Diagnostic accuracy of preoperative magnetic resonance imaging in predicting curative resection of rectal cancer: prospective observational studyBMJ 2006; 333 doi: https://doi.org/10.1136/bmj.38937.646400.55 (Published 12 October 2006) Cite this as: BMJ 2006;333:779
- MERCURY Study Group ()
- Correspondence to: G Brown, Royal Marsden Hospital, Surrey SM2 5PT
- Accepted 2 August 2006
Objective To assess the accuracy of preoperative staging of rectal cancer with magnetic resonance imaging to predict surgical circumferential resection margins.
Design Prospective observational study of rectal cancers treated by colorectal multidisciplinary teams between January 2002 and October 2003.
Setting 11 colorectal units in four European countries.
Participants 408 consecutive patients presenting with all stages of rectal cancer and undergoing magnetic resonance imaging before total mesorectal excision surgery and histopathological assessment of the surgical specimen.
Main outcome measures Accuracy of magnetic resonance imaging in predicting a curative resection based on the histological yardstick of presence or absence of tumour at the margins of the specimen.
Results 354 of the 408 patients had a clear circumferential resection margin (87%, 95% confidence interval 83% to 90%). Specificity for prediction of a clear margin by magnetic resonance imaging was 92% (327/354, 90% to 95%). High resolution scans were technically satisfactory in 93% (379/408). Surgical specimens were histopathologically graded as complete or moderate in 80% (328/408), and the median lymph node harvest was 12 (range 0-49). Magnetic resonance imaging predicted clear margins in 349 patients. At surgery 327 had clear margins (94%, 91% to 96%).
Conclusion High resolution magnetic resonance imaging accurately predicts whether the surgical resection margins will be clear or affected by tumour. This technique can be reproduced accurately in multiple centres to predict curative resection and warns the multidisciplinary team of potential failure of surgery, thus enabling selection of patients for preoperative treatment.
A list of the members of the MERCURY Study Group, details of imaging sequences, and a copy of the proforma can be found on bmj.com.
We thank all the radiologists, pathologists, surgeons, and nurse specialists who were members of the MERCURY Study Group and were responsible for conception and design of the study and collection of data (see bmj.com for details). The following hospitals took part in this study: Pelican Cancer Foundation, The Ark, North Hampshire Hospital; Royal Marsden Hospital Colorectal Network, Royal Marsden Hospital; St Helier NHS Trust; Mayday University Hospital; North Hampshire Hospital; Leeds Hospitals Teaching Hospitals, Leeds General Infirmary; St James's University Hospital; Norwegian Radium Hospital; Frimley Park Hospital; Ashford St Peters Hospital; Krankenhaus im Friedrichshain; Llandough Hospital; Karolinska University Institute. The Pelican Cancer Foundation supported the trial throughout.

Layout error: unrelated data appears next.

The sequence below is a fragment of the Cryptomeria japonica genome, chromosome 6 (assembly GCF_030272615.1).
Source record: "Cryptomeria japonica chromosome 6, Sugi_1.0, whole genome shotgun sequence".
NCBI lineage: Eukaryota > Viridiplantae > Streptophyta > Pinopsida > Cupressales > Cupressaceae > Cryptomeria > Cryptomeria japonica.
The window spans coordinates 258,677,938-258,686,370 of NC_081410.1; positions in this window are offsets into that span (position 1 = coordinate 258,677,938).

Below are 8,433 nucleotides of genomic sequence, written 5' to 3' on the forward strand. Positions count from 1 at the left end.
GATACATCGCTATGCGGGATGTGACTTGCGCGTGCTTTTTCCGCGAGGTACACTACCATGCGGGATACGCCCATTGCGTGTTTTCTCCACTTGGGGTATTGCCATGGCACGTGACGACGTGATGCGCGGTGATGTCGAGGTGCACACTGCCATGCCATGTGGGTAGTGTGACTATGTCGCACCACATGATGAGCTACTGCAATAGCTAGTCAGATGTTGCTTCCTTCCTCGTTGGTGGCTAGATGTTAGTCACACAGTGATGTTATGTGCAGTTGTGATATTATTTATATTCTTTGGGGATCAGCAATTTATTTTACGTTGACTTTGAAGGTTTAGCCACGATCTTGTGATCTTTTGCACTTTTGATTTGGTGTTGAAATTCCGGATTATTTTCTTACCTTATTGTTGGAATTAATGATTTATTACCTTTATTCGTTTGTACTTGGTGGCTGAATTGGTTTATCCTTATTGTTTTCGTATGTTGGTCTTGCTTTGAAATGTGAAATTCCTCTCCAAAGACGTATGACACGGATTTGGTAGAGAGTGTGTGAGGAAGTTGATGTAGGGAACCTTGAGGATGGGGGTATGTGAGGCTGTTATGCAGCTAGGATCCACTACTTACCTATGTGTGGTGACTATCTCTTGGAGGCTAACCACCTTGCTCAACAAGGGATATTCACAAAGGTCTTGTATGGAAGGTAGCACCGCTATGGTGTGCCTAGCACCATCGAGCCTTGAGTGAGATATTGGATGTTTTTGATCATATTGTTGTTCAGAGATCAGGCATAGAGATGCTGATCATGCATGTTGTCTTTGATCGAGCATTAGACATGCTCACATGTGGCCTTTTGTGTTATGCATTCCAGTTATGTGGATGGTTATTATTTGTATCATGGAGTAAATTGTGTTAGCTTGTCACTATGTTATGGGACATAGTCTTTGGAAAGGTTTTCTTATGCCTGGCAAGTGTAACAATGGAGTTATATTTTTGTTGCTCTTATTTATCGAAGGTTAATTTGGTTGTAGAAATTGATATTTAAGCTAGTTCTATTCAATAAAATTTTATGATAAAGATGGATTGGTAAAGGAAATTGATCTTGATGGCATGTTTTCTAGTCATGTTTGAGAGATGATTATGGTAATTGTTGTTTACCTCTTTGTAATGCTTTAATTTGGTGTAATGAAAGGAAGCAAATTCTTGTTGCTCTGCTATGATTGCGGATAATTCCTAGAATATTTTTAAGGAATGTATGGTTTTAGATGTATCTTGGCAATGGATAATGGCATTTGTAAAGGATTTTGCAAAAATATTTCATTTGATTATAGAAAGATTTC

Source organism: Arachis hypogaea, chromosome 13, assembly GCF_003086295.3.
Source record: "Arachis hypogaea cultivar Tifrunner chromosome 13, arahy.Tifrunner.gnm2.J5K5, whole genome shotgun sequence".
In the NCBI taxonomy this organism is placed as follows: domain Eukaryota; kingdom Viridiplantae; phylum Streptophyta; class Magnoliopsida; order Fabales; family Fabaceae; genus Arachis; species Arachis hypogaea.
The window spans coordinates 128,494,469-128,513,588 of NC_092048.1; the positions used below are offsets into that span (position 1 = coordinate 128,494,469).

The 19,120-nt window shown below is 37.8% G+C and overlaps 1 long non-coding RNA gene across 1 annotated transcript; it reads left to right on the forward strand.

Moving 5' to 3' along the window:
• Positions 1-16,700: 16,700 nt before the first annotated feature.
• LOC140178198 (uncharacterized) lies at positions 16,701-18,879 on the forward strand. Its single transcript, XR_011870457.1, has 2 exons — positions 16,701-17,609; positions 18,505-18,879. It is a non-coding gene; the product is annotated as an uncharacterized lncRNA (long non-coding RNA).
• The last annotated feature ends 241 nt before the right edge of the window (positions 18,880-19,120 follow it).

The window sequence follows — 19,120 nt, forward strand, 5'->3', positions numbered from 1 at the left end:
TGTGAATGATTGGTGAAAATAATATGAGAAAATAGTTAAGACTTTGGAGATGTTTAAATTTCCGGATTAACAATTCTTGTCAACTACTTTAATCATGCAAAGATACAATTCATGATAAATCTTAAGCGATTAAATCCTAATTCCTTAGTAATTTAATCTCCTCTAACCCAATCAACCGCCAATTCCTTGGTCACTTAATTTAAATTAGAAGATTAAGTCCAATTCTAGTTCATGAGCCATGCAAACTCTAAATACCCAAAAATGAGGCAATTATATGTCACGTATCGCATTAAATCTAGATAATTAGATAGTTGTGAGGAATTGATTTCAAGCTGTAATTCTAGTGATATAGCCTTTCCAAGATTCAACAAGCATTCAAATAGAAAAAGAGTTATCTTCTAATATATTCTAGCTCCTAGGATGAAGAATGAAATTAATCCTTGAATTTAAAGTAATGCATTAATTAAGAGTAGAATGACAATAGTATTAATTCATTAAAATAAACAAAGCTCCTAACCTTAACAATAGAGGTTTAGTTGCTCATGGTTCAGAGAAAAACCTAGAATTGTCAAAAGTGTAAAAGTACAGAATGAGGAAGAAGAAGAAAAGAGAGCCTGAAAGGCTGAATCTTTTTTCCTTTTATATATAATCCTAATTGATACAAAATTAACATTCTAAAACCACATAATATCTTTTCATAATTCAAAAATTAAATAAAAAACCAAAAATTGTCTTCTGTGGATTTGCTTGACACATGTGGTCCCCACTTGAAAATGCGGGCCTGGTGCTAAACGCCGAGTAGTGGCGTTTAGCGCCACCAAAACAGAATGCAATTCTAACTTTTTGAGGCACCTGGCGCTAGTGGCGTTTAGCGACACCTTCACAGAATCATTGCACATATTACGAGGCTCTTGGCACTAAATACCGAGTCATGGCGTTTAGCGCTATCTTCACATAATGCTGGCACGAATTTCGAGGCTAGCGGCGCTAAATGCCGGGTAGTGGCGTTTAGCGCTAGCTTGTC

Contributors G Brown was responsible for conception and design of the study, collected and interpreted data, drafted the manuscript, and is guarantor. I R Daniels was responsible for the conception and design of the study, collected and interpreted data, coordinated the study and critically edited the manuscript. R J Heald, P Quirke, L Blomqvist, D Sebag-Montefiore, B J Moran, T Holm, and J Strassbourg were responsible for conception and design of the study, collected data, and critically edited the manuscript. A R Norman was responsible for conception and statistical design of the study and carried out the statistical analysis. P D Peppercorn was responsible for conception and design of the study and collection of data. S E Fisher was responsible for collection of data. B Mason was responsible for assistance in drafting the manuscript.
Funding Wessex Cancer Trust and Siemens Medical, through the Pelican Foundation.
Competing interests None declared.
Ethical approval The south east multi-centre research and ethics committee in the UK and local institutional ethics review boards in Oslo, Stockholm, and Berlin approved the study. It was adopted within the United Kingdom National Cancer Research Network Portfolio of Studies.